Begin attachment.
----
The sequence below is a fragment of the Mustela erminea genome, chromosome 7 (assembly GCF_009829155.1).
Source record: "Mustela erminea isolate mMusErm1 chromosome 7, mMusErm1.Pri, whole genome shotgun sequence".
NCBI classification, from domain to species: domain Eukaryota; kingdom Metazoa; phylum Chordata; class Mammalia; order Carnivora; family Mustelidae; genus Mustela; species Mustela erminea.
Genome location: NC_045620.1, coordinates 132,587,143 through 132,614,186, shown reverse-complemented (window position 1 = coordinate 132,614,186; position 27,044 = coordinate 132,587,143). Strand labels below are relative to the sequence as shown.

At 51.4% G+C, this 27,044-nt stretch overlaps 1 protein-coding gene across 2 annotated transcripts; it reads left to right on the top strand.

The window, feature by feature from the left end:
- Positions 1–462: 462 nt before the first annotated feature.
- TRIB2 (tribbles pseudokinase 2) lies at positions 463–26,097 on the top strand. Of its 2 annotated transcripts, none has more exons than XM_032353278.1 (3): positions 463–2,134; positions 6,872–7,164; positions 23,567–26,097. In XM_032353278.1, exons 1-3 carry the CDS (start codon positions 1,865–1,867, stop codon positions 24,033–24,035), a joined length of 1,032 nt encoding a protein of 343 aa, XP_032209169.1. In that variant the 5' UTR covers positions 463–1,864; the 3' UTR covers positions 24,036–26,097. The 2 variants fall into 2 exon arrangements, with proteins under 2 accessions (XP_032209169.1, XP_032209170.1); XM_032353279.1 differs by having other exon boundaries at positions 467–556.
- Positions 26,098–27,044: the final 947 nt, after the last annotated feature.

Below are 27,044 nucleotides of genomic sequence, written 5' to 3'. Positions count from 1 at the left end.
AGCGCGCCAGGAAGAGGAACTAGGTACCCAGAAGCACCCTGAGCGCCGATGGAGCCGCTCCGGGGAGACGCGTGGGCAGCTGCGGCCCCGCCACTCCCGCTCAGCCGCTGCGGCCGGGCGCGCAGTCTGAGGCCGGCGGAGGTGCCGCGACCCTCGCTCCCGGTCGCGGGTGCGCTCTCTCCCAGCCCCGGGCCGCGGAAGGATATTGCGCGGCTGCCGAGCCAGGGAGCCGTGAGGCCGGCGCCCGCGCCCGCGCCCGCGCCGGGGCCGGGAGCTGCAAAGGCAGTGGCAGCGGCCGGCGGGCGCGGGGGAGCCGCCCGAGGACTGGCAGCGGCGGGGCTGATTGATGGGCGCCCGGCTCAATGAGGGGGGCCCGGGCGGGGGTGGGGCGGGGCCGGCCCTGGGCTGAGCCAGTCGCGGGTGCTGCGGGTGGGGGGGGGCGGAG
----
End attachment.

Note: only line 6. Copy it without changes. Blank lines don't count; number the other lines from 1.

The window, feature by feature from the left end: